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Randy Newman writes songs like short stories, often from the perspective of everyday people who are experiencing extraordinary emotion.

A professional songwriter since the age of 17, Newman has recently been exploring his musical past - alone at the piano - for a series of songbook albums.

When asked to describe how the world seems while performing, he said, “It is the real world to me. I’m thinking all the time, but it keeps me from being sort of instinctively negative. I recognize that it is a privilege that people keep coming to see me. When they asked Dylan why he was out on the road 200 days a year he said, 'What else am I going to do?'"

Newman has been performing since the late 1960s, but there are still things he looks forward to about being on the road.

“To hear people laugh, or get real quiet during a ballad, or singing along with You Got a Friend, requesting stuff that surprises me," Newman said. “A few people after the show might say how much this meant, or how much that meant. I don’t understand why anyone would run away from fans. I can understand a little if they can’t walk the streets...(but) if there wasn’t an audience giving something back, I wouldn’t be doing it.”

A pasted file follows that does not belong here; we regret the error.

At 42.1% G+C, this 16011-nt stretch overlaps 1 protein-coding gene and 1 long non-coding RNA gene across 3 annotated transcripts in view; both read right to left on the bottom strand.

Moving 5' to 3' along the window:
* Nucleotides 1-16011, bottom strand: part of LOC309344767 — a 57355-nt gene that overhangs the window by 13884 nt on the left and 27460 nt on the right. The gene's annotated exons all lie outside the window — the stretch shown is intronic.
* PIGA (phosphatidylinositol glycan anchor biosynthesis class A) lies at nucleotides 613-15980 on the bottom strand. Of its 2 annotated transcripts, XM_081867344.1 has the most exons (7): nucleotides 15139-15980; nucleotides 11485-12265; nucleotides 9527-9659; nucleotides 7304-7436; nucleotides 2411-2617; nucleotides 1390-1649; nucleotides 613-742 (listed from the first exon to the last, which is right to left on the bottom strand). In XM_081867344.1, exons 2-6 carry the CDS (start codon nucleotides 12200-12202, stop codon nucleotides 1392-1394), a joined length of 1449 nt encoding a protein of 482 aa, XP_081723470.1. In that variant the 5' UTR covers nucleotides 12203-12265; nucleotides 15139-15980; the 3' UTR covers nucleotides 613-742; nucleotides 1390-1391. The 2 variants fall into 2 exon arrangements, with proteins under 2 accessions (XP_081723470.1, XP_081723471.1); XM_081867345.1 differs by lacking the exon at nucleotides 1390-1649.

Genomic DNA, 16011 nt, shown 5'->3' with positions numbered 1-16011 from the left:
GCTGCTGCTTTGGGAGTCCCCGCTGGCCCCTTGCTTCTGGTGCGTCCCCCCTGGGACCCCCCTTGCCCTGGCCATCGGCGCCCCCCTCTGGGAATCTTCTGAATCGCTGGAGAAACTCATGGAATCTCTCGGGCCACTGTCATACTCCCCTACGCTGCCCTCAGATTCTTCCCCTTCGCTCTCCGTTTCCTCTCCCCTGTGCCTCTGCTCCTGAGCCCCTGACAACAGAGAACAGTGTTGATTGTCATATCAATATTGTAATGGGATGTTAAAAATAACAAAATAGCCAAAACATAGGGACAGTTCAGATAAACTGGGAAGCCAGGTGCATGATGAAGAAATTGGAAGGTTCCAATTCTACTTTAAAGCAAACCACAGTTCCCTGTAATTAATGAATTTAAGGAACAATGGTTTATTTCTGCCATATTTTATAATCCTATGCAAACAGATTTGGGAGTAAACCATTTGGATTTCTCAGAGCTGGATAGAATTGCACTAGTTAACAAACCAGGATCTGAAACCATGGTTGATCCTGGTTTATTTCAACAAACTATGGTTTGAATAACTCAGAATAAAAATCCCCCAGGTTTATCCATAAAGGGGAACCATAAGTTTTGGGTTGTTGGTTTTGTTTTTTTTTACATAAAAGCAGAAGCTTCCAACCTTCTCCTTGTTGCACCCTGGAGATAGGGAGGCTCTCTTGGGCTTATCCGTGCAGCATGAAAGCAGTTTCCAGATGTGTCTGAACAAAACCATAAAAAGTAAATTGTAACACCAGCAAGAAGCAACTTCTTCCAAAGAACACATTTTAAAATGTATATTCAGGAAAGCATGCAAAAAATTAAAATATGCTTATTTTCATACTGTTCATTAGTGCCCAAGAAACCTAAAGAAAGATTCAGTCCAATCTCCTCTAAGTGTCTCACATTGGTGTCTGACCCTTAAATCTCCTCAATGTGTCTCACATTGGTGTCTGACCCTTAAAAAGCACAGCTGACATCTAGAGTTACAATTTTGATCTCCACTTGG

When asked what he might do if offered a chance to record an album of any other composer’s work, Newman was thoughtful about the answer.

“I might do something by Ravel maybe, a big flashy thing -- with (the) Philadelphia Orchestra. And (I) want to conduct. You want to stand up there with Mahler or Wagner. I could have been very good at it. Its one of the things I’m sort of confident about - misplaced perhaps, but I’m comfortable," he said.

“Pop stuff, you know, I think I could find enough fantastic stuff to do Van Morrison. If you listen to Brown Eyed Girl, you got things in it like 'behind the stadium / beyond the waterfall', things that make it real. I mean it sounds real. Neal Young did a lot of stuff I love, as did the Beatles. (But) I couldn’t sing it, I don’t think.”

Randy Newman plays The Fox Tucson Theatre on Tuesday, Aug. 18 at 7:30 p.m.